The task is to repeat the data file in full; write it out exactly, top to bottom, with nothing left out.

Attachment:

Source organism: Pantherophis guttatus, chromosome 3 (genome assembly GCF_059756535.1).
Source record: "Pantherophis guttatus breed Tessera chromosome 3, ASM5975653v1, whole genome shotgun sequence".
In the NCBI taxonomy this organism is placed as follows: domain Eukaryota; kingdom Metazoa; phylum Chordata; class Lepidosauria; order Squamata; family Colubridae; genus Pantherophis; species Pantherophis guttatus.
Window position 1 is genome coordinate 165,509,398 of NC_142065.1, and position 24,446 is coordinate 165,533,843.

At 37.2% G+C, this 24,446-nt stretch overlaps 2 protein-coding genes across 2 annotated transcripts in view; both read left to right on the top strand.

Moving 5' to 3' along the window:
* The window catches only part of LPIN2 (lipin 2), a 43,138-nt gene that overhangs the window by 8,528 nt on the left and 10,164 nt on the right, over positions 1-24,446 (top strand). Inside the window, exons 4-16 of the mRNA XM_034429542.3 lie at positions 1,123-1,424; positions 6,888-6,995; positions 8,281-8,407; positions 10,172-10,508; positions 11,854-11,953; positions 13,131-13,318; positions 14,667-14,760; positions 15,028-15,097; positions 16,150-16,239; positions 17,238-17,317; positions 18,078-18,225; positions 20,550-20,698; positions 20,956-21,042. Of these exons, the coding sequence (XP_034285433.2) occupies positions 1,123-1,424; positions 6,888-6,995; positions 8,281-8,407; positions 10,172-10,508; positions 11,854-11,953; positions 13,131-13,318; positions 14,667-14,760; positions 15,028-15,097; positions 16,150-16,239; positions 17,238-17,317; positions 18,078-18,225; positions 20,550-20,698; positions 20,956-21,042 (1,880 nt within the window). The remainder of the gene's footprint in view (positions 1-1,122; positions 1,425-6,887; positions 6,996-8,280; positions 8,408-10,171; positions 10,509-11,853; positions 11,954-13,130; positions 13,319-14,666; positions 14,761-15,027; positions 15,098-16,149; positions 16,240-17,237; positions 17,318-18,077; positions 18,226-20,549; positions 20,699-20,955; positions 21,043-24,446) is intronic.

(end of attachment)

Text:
Source organism: Pantherophis guttatus, chromosome 3 (genome assembly GCF_059756535.1).
Source record: "Pantherophis guttatus breed Tessera chromosome 3, ASM5975653v1, whole genome shotgun sequence".
In the NCBI taxonomy this organism is placed as follows: domain Eukaryota; kingdom Metazoa; phylum Chordata; class Lepidosauria; order Squamata; family Colubridae; genus Pantherophis; species Pantherophis guttatus.
Window position 1 is genome coordinate 165,509,398 of NC_142065.1, and position 24,446 is coordinate 165,533,843.

At 37.2% G+C, this 24,446-nt stretch overlaps 2 protein-coding genes across 2 annotated transcripts in view; both read left to right on the top strand.

Moving 5' to 3' along the window:
* The window catches only part of LPIN2 (lipin 2), a 43,138-nt gene that overhangs the window by 8,528 nt on the left and 10,164 nt on the right, over positions 1-24,446 (top strand). Inside the window, exons 4-16 of the mRNA XM_034429542.3 lie at positions 1,123-1,424; positions 6,888-6,995; positions 8,281-8,407; positions 10,172-10,508; positions 11,854-11,953; positions 13,131-13,318; positions 14,667-14,760; positions 15,028-15,097; positions 16,150-16,239; positions 17,238-17,317; positions 18,078-18,225; positions 20,550-20,698; positions 20,956-21,042. Of these exons, the coding sequence (XP_034285433.2) occupies positions 1,123-1,424; positions 6,888-6,995; positions 8,281-8,407; positions 10,172-10,508; positions 11,854-11,953; positions 13,131-13,318; positions 14,667-14,760; positions 15,028-15,097; positions 16,150-16,239; positions 17,238-17,317; positions 18,078-18,225; positions 20,550-20,698; positions 20,956-21,042 (1,880 nt within the window). The remainder of the gene's footprint in view (positions 1-1,122; positions 1,425-6,887; positions 6,996-8,280; positions 8,408-10,171; positions 10,509-11,853; positions 11,954-13,130; positions 13,319-14,666; positions 14,761-15,027; positions 15,098-16,149; positions 16,240-17,237; positions 17,318-18,077; positions 18,226-20,549; positions 20,699-20,955; positions 21,043-24,446) is intronic.